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REVIEW: 'LAST DAY ON EARTH' - 12/22/2012 2:01 pm

REVIEW: Anchorage Youth Symphony

Anchorage Youth Symphony cellos, last year's editionAnchorage Youth Symphony cellos, last year's edition

Lucky music lovers heard the Anchorage Youth Symphony give a fine performance of the Overture to Wagner's "Meistersinger von Nurnberg" on Tuesday night. The personnel necessarily fluctuates as students come, go and graduate. At this time the brass sounds a little lighter than usual, though very much on target. The counterpoint from the other instruments stood out splendidly, perhaps as a result.

String intonation is always a challenge for younger ensembles. On Tuesday, however, the violins were together, nowhere more happily than when they started climbing with the second theme ("Elsa's motif") and accurately soared to the high notes. Conductor Linn Weeda opted for the ending from the version played in the opera - a short chord that would lead into a chorale - rather than the sustained final chord of the more familiar concert version. It was unexpected, but not out of place.

Weeda next led the group in the last two movements of Alaska composer Philip Munger's "Sinfonietta," composed in memory of Gordon Wright, who died in Feb. 2007 and whom both men count among their musical mentors.

Composer Philip Munger: "Sinfonietta" a tribute to the late Gordon WrightComposer Philip Munger: "Sinfonietta" a tribute to the late Gordon Wright

It was only the second performance of the movements, though Weeda said he'd originally performed an early version of the second movement, "Lamentations," in an arrangement for brass trio. The playing lacked the nuance I think the movement needs to make it's full emotional impact. But the playing was solid and precise enough to reveal the piece's compactness.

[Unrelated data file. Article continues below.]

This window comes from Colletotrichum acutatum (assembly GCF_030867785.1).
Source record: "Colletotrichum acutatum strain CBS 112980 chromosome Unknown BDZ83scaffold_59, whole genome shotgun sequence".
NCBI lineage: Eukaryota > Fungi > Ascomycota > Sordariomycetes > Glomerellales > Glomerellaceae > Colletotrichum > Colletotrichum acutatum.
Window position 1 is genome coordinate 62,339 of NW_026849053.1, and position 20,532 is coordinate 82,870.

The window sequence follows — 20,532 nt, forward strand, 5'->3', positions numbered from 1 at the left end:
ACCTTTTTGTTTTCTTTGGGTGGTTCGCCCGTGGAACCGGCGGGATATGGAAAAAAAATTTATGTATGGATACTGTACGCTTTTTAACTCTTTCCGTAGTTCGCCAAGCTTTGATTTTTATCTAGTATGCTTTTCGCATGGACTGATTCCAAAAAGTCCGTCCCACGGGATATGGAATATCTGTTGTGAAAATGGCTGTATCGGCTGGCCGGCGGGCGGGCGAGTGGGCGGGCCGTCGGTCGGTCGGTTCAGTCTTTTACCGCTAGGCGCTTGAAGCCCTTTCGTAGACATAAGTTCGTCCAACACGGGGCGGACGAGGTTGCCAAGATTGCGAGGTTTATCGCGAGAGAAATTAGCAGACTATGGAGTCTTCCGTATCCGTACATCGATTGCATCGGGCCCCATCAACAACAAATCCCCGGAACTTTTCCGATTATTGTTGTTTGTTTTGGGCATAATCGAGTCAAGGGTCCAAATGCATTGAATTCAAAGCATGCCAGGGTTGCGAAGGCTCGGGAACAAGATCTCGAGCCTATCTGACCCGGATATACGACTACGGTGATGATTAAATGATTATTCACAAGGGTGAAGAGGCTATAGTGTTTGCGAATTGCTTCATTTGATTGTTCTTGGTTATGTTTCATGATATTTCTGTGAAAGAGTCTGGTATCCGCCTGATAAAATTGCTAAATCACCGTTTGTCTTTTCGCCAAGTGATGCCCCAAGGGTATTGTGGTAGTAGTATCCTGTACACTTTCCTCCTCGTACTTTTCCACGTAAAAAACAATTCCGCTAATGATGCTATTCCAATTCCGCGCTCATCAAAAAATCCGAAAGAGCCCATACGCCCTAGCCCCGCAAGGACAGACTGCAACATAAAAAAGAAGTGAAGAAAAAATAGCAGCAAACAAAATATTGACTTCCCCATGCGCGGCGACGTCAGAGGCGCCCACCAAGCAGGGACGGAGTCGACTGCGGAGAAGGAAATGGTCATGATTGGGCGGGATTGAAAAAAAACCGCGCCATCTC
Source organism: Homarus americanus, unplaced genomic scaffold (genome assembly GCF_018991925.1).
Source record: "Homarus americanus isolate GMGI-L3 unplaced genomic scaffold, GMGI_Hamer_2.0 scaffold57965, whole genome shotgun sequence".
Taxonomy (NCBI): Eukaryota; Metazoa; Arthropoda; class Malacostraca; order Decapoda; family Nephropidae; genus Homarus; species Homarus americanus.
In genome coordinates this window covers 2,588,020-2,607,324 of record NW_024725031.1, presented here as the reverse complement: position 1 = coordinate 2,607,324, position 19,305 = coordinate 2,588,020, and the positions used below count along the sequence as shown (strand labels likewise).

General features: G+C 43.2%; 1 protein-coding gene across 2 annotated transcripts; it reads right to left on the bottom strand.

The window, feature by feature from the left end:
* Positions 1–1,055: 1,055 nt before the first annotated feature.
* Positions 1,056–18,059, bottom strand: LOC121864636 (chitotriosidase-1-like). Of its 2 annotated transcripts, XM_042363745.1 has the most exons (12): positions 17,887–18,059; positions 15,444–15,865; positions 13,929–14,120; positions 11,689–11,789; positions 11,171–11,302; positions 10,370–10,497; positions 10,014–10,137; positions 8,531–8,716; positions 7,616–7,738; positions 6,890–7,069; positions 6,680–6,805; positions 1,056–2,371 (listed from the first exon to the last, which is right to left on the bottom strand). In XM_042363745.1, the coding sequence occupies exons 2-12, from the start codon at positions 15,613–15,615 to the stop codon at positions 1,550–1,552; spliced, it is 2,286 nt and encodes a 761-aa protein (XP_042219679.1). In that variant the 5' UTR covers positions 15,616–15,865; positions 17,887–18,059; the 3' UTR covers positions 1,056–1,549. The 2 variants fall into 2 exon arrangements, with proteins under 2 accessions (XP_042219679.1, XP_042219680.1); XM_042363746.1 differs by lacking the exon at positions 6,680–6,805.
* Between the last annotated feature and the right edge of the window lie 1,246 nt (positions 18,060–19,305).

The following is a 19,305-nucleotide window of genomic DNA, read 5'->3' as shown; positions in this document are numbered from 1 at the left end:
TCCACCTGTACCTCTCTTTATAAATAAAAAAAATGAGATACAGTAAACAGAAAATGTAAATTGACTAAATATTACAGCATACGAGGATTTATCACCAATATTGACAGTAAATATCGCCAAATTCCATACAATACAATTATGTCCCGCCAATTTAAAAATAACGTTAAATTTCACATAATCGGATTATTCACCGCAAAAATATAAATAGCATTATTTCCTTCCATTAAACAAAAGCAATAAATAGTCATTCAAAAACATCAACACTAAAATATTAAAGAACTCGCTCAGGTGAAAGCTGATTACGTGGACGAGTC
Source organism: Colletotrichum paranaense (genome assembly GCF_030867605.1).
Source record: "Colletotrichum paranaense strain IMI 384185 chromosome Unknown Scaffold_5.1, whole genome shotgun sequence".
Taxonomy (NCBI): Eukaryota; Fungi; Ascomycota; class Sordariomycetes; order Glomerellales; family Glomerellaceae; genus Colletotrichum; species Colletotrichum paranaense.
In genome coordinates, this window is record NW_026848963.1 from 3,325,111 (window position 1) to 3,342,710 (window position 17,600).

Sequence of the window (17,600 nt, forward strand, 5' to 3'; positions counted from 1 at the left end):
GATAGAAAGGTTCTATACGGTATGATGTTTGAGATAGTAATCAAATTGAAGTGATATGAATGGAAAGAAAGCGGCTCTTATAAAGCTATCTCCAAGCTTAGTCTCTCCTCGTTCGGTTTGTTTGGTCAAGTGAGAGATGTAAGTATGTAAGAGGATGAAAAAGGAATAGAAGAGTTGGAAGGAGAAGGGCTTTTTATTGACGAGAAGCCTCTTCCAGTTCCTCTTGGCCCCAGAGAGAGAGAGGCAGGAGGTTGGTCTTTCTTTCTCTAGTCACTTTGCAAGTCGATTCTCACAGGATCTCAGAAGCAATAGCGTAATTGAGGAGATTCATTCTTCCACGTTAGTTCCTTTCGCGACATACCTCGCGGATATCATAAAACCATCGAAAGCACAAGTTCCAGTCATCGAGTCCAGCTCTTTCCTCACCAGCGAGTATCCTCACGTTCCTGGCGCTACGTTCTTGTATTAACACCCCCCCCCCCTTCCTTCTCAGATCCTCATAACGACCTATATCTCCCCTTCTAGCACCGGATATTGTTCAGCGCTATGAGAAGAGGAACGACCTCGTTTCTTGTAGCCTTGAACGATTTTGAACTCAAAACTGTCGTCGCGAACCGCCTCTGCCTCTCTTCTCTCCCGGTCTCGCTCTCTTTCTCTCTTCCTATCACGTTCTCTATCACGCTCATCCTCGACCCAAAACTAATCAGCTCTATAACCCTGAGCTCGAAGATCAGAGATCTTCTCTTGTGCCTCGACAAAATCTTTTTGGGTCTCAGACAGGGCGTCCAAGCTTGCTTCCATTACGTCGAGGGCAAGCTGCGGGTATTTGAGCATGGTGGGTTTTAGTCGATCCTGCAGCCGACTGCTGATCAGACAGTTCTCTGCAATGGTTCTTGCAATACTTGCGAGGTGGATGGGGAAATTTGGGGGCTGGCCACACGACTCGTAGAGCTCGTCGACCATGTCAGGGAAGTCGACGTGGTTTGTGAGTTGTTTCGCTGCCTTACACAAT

The jaunty final movement, "Rags - Gordon's Last Ride," came off with energy and a sense of fun. When Munger came onstage to acknowledge the audience's applause, he paused to slap hands with principal bass player John McKeever, who led the section in giving their big fiddles a snazzy spin at a key point.

The program ended with Robert Russell Bennett's popular suite of tunes from Gershwin's "Porgy and Bess" that drew a standing ovation. The soloists were all good throughout the evening, but Trevor Clayton's trombone in "It Ain't Necessarily So" really stood out.

The Anchorage Junior Youth Symphony, directed by Donald Curry, opened the evening with a Telemann overture, Robert Smith's "The Second Storm" (the best sounding piece on their part of the program) and excerpts from Rimsky-Korsakov's "Capriccio Espagnol."

The Discovery Theatre was mostly full, a much better turnout than the last AYS concert I attended. Most were family, as is usual; but they couldn't all have been relatives. Maybe word is getting out that this orchestra is one of Anchorage's undiscovered cultural treasures.

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